Taoism (Daoism) is the English name referring to a variety of related Chinese philosophical and religious traditions and concepts. These traditions influenced East Asia for over two thousand years and some have spread internationally. Taoist propriety and ethics emphasize the Three Jewels of the Tao; namely, compassion, moderation, and humility. Taoist thought focuses on wu wei ("non-action"), spontaneity, humanism, and emptiness.
The Chinese character 道The character Tao 道 (or Dao, depending on the romanisation scheme) means "path" or "way", but in Chinese religion and philosophy it has taken on more abstract meanings. Tao is rarely an object of worship, being treated more like the Central Asian concepts of atman and dharma. The word "Taoism" is used to translate different Chinese terms. Daojiao/Taochiao (道教 "teachings/religion of the Dao") refers to Daoism as a religion. Daojia/Taochia (道家 "school of the Dao") refers to the studies of scholars, or "philosophical" Daoism. However, most scholars have abandoned the dichotomy of "religious" and "philosophical" Daoism.
Most traditional Chinese Taoists are polytheistic. Nature and ancestor spirits are also common in popular Taoism. Organized Taoism distinguishes its ritual activity from that of the folk religion, which some professional Taoists (Daoshi) view as debased. This sort of shamanism is eschewed for an emphasis on internal alchemy among the "elite" Taoists.
Chinese alchemy, astrology, cuisine, several Chinese martial arts, Chinese traditional medicine, fengshui, and many styles of qigong breath training disciplines are intertwined with Taoism throughout history.
Taoism has never been a unified religion and has always consisted of different teachings based on many different original revelations. Therefore different branches of Taoism often have very different beliefs. Nevertheless, there are certain core beliefs that all the schools share.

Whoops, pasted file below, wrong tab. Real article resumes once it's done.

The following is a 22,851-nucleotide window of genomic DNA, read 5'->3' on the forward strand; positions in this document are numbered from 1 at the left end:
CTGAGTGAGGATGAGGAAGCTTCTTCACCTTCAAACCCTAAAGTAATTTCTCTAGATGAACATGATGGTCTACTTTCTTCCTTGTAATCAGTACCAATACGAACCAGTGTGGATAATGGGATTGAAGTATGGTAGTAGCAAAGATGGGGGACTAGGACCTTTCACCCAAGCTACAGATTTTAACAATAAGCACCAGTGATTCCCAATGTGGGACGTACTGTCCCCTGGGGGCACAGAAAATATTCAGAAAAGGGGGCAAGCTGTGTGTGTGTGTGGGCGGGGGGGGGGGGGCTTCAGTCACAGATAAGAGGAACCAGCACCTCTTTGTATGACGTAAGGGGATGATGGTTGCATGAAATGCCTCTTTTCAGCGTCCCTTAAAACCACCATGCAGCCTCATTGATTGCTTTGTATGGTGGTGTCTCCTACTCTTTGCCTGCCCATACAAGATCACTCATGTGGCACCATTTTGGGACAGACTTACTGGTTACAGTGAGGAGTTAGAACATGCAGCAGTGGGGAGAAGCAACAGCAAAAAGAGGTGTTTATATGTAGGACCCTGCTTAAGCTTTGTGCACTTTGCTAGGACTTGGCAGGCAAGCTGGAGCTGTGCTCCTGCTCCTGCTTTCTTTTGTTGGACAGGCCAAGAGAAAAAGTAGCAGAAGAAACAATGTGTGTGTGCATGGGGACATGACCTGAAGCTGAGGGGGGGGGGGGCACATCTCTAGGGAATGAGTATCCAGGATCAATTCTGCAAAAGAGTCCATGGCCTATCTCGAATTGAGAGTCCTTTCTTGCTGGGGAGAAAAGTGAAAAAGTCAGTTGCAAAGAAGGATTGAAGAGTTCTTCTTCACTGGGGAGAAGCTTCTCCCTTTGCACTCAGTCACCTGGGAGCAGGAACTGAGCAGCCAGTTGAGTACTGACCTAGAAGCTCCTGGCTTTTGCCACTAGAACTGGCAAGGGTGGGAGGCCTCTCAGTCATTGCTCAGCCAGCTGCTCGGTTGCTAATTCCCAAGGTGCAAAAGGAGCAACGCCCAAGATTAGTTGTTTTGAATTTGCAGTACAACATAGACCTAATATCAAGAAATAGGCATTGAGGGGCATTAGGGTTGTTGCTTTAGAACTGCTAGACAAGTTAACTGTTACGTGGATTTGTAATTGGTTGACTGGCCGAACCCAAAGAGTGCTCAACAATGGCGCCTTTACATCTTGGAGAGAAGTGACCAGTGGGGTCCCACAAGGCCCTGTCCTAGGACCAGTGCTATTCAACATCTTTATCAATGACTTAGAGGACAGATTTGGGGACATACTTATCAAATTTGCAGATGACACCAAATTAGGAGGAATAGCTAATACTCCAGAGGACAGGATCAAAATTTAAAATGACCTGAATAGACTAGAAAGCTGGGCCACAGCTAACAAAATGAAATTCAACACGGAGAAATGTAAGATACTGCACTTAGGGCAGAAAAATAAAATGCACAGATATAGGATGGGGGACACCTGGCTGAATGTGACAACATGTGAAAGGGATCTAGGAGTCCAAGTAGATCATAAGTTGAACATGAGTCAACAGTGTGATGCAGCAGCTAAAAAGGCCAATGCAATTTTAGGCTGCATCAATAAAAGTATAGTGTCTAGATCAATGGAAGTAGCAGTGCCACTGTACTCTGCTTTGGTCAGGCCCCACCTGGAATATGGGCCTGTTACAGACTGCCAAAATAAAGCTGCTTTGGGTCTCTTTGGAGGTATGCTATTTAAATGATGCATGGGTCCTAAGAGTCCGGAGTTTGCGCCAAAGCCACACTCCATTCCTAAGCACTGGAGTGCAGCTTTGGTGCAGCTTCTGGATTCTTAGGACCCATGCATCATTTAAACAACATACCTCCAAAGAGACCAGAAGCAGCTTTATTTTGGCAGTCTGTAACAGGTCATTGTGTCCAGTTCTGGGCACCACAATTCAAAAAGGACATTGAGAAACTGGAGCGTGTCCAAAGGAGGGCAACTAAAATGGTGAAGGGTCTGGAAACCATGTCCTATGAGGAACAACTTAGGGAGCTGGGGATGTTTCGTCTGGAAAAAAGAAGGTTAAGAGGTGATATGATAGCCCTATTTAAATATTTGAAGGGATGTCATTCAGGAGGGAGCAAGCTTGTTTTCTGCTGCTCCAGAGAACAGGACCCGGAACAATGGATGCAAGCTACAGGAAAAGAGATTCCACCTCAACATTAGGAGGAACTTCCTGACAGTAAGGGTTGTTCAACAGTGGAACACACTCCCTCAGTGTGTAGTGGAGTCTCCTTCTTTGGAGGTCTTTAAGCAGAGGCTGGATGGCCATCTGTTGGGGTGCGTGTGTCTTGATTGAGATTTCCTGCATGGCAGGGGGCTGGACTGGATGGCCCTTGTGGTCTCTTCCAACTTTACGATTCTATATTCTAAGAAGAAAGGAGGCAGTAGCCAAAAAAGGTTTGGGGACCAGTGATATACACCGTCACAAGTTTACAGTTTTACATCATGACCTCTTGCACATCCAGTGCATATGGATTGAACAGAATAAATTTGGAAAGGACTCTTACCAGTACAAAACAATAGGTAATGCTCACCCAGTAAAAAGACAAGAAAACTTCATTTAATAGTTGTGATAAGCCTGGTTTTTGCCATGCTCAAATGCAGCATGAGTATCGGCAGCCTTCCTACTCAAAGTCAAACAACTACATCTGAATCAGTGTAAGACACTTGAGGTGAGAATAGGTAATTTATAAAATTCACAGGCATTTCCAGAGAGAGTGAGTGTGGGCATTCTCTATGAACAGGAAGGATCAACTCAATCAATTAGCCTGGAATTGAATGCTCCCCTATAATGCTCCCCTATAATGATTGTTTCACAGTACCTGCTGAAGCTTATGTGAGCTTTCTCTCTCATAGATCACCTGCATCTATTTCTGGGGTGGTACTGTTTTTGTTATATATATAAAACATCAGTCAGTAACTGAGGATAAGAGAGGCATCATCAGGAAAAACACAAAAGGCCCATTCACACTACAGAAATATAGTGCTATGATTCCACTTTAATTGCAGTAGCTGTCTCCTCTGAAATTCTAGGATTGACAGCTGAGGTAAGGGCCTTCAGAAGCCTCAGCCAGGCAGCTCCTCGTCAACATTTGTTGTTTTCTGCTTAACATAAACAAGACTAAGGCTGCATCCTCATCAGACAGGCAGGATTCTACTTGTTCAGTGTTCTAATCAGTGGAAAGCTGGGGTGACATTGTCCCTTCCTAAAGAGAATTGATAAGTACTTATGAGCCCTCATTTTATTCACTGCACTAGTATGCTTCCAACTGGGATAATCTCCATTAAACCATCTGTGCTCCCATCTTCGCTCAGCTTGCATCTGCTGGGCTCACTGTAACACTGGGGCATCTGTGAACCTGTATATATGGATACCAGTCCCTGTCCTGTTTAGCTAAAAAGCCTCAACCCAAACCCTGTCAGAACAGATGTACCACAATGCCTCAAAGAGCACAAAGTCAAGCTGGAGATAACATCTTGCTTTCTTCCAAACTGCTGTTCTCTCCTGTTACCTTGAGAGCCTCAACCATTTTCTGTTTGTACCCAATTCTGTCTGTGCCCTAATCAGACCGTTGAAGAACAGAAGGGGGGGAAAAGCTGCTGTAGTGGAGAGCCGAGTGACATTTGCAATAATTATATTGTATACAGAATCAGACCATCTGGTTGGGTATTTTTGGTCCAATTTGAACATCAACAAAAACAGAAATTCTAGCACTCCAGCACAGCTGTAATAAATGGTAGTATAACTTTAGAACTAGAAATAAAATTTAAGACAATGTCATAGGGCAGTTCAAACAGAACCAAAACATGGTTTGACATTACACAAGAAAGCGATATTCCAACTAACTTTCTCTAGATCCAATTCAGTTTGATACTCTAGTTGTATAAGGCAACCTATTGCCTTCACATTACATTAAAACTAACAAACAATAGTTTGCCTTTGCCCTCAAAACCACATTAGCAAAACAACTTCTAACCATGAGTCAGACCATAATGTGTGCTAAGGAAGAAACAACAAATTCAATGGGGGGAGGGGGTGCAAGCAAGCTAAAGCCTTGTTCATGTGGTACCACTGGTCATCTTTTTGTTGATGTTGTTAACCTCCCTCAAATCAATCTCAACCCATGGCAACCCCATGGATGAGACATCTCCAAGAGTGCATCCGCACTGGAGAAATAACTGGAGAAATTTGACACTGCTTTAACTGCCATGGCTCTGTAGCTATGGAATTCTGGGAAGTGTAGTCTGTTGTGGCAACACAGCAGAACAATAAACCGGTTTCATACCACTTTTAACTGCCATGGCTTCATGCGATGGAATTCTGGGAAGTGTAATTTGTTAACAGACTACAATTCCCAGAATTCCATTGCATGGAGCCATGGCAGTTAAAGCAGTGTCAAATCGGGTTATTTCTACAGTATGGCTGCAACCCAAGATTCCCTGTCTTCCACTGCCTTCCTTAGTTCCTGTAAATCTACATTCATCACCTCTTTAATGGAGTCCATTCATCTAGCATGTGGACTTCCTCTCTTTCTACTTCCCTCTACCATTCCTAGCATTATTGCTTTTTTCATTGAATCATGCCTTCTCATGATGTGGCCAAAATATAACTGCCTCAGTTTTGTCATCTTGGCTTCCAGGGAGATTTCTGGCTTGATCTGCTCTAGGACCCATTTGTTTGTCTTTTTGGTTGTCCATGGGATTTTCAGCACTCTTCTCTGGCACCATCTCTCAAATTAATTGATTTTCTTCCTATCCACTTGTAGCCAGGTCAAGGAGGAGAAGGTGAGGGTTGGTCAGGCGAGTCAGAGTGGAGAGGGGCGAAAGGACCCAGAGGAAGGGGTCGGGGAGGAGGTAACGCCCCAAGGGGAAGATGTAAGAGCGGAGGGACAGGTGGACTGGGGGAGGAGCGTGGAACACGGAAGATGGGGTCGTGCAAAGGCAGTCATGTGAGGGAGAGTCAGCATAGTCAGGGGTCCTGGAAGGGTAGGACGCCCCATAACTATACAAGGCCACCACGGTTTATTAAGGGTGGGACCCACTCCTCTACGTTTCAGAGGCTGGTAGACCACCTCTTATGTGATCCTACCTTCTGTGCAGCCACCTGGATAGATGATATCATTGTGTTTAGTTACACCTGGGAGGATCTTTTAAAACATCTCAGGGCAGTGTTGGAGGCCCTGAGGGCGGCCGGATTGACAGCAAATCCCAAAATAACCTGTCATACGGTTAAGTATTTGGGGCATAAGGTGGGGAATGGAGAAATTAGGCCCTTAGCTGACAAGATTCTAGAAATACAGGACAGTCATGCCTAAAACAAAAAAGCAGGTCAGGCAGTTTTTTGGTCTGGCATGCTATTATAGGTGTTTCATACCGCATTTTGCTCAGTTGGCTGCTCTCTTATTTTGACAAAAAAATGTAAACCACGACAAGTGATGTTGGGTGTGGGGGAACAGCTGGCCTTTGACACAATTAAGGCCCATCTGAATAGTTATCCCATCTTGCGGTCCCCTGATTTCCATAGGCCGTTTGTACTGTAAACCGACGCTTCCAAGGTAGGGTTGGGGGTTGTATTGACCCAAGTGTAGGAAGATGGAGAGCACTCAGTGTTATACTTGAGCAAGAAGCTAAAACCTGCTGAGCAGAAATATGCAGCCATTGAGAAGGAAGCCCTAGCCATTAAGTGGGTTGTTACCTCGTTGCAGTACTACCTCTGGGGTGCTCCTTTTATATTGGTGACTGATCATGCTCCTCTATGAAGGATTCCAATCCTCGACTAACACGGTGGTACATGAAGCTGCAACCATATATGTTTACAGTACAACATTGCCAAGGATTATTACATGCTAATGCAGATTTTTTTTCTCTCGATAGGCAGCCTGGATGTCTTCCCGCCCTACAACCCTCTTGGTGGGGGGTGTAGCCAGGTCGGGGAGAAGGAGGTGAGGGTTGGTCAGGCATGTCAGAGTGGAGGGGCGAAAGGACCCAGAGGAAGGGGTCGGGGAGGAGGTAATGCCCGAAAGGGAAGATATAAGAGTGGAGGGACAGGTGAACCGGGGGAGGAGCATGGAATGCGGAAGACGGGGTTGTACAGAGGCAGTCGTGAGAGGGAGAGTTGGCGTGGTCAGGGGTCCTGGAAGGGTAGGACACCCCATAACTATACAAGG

Taoist theology focuses on doctrines of wu wei ("non-action"), spontaneity, humanism, relativism and emptiness. This philosophical aspect of Taoism emphasizes various themes found in the Tao Te Ching (道德經) such as naturalness, vitality, peace, "non-action" (wu wei), emptiness (refinement), detachment, the strength of softness (or flexibility), and in the Zhuangzi such as receptiveness, spontaneity, the relativism of human ways of life, ways of speaking and guiding behavior.
Tao can be roughly stated to be the flow of the universe, or the force behind the natural order. Tao is believed to be the influence that keeps the universe balanced and ordered. Tao is associated with nature, due to a belief that nature demonstrates the Tao. The flow of qi, as the essential energy of action and existence, is compared to the universal order of Tao. Tao is compared to what it is not, like the negative theology of Western scholars. It is often considered to be the source of both existence and non-existence